Program Your Thermostat to Save Money on HVAC

    Photo: Lars Plougmann/flickrDid you know that heating and cooling your home are responsible for up to half of your energy consumption? What's more, if you're not careful, it's easy to waste a lot of that delightfully conditioned air. The best way  to ensure you are operating your HVAC efficiently is to monitor your home thermostat, and the best way to accomplish that is to install a programmable thermostat to replace your existing one. Programmable thermostats are easy to love: they save money without causing you a lot of hassle. Here's how.

    Follow the Department of Energy's recommendation -- setting your thermostat to a minimum of 78 degrees in summer and 68 degrees in winter for energy efficiency and lowered utility expenses. The result? A programmable thermostat can reduce your HVAC bills by approximately $180 every year, but the cost of the simplest thermostat you can install starts at only $25. That means the device could potentially pay for itself in less than 2 months.

    All you need to do is "set and forget" your programmable thermostat. The gadget is capable of storing store 6 or more temperature settings per day in its memory. And, whenever you want, you have the option to manually override the program. Don't worry -- your override won't mess up the default programming.

    This type of thermostat ensures your house will be comfortably warm or cool at times when you are home and active -- during the morning "rush hour" and after work or school. (Don't assume, however, that you can just program it to turn off the HVAC system entirely the rest of the day. The resulting extremes of temperature could be dangerous for any pets that are inside while you are away, and might lead to frozen pipes in winter. Talk to an experienced HVAC technician about the best way to program the device.)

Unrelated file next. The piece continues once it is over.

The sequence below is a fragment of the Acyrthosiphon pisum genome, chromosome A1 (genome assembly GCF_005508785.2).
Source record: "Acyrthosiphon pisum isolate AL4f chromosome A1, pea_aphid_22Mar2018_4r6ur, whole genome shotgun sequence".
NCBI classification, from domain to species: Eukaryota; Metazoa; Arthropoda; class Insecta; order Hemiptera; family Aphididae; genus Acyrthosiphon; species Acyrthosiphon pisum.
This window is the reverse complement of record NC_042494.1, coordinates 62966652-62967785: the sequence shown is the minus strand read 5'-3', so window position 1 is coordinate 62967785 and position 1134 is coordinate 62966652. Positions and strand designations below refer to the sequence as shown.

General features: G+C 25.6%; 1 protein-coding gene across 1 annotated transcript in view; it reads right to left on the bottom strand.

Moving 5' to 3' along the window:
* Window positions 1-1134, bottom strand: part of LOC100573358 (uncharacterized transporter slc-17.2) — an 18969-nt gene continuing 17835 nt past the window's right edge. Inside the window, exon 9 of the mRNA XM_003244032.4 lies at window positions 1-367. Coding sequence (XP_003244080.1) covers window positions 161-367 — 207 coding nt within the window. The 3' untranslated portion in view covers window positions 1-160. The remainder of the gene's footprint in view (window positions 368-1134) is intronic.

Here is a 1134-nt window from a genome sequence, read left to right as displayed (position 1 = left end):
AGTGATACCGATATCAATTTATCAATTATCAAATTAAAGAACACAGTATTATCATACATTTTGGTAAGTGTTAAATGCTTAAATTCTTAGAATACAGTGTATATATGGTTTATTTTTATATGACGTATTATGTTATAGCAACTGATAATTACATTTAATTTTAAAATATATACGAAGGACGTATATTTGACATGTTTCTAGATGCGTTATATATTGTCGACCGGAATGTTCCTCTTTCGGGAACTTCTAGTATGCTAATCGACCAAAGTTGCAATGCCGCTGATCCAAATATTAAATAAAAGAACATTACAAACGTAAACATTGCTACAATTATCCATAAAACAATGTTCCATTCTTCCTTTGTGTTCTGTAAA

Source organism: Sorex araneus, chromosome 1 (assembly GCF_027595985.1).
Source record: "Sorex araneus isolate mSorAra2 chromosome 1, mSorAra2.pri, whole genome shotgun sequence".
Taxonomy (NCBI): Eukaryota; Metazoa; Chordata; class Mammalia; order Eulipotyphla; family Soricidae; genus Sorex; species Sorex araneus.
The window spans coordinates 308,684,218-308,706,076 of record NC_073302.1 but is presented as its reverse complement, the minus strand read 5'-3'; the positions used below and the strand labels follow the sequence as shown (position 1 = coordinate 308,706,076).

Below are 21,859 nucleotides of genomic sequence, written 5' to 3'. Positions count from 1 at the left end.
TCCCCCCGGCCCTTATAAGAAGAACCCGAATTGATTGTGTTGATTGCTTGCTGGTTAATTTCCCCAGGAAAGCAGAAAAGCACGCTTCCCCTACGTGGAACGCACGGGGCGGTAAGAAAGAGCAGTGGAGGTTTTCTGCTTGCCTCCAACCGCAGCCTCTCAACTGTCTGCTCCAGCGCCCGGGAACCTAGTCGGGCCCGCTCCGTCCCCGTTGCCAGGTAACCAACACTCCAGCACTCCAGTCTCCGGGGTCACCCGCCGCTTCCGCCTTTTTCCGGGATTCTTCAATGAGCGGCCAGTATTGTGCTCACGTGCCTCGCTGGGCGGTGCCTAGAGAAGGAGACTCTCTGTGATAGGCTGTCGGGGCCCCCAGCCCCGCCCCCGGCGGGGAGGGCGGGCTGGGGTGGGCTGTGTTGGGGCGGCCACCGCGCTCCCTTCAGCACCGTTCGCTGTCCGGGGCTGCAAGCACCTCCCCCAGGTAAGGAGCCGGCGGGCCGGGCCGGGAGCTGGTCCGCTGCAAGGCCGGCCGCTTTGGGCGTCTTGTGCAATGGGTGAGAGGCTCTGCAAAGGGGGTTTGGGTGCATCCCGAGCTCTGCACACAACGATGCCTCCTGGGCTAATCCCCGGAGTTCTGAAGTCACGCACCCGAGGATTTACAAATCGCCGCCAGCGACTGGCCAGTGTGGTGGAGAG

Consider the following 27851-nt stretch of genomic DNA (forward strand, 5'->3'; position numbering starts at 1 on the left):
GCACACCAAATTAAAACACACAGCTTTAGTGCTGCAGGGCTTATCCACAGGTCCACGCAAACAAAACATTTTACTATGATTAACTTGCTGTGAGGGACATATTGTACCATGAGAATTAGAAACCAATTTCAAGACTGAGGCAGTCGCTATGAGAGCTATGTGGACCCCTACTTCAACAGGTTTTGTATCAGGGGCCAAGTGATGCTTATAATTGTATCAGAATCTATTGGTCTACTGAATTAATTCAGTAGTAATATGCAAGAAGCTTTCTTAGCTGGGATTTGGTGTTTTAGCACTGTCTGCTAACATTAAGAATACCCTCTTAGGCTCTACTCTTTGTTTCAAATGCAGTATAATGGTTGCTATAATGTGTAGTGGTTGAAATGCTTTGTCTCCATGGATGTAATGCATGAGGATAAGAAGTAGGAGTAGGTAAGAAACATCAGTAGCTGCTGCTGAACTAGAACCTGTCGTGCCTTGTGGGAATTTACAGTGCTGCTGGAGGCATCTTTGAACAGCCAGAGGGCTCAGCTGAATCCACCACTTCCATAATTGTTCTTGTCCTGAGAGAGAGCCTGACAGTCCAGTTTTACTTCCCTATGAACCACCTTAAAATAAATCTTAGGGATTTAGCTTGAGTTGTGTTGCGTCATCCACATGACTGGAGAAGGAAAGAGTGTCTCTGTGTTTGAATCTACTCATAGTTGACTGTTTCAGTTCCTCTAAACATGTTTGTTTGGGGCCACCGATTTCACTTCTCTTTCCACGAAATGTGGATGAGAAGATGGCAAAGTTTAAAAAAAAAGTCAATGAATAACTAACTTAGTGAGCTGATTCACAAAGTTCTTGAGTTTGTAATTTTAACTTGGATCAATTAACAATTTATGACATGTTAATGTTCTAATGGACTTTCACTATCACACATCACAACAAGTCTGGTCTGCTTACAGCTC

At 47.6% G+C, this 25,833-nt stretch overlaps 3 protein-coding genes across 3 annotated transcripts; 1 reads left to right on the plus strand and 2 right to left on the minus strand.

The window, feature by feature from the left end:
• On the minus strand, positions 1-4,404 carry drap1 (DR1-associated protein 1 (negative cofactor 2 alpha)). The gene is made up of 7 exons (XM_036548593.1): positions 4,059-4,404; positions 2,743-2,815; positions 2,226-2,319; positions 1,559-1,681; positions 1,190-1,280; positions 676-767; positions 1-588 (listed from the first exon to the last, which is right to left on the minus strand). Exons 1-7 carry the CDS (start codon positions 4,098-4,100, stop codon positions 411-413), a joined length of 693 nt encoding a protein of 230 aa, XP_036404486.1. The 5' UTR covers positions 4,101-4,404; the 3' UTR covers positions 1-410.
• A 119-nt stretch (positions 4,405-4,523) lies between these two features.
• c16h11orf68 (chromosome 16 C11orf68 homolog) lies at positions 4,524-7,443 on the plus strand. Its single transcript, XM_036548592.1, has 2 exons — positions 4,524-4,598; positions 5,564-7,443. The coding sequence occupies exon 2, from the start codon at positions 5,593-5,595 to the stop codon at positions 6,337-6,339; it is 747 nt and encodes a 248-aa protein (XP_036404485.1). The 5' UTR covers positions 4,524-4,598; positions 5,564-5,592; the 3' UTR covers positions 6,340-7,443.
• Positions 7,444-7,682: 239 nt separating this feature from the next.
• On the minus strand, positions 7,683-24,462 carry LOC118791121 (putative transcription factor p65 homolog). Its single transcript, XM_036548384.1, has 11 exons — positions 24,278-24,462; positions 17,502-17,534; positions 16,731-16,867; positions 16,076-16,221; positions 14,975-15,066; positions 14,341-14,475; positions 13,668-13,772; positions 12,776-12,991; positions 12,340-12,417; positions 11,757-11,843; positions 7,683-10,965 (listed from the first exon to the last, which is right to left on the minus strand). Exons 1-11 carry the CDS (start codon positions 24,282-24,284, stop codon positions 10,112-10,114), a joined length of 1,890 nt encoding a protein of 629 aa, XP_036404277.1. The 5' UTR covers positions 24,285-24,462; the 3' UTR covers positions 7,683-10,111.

Choose the right thermostat for your needs. For example, do you use a heat pump rather than forced air as your home's HVAC? It's advisable to install a thermostat specially designed for this type of system. The same goes for radiant floor heating. If you and your housemates disagree about optimal comfort levels, you might want to install more than one thermostat.

    Technologically challenged? An electromechanical thermostat is the simplest type to program for basic function. However, the digital kind offers a wider variety of options for flexibility -- for example, it can easily be updated to daylight saving time in the spring.

    A smart house thermostat goes several steps further. If you replace your old thermostat with one of these newfangled gizmos, you'll be able to adjust it remotely with the help of your phone or tablet -- say, for example, you have an unexpected dinner meeting that means you'll be home several hours later than usual. It will even inform you when the HVAC filter needs cleaning and "learn" your preferences by keeping track of the changes you make to its settings.

    In addition, do be sure to learn about -- and use! -- additional methods for reducing your HVAC costs. Seal, seal, seal, and insulate, insulate, insulate. Clean the filters for your furnace and air conditioning on a regular basis and make sure that nothing is blocking the thermostat or the vents (like heavy window treatments or bulky furniture). Have your HVAC professionally inspected, especially if it is an older system.

    Laura Firszt writes for

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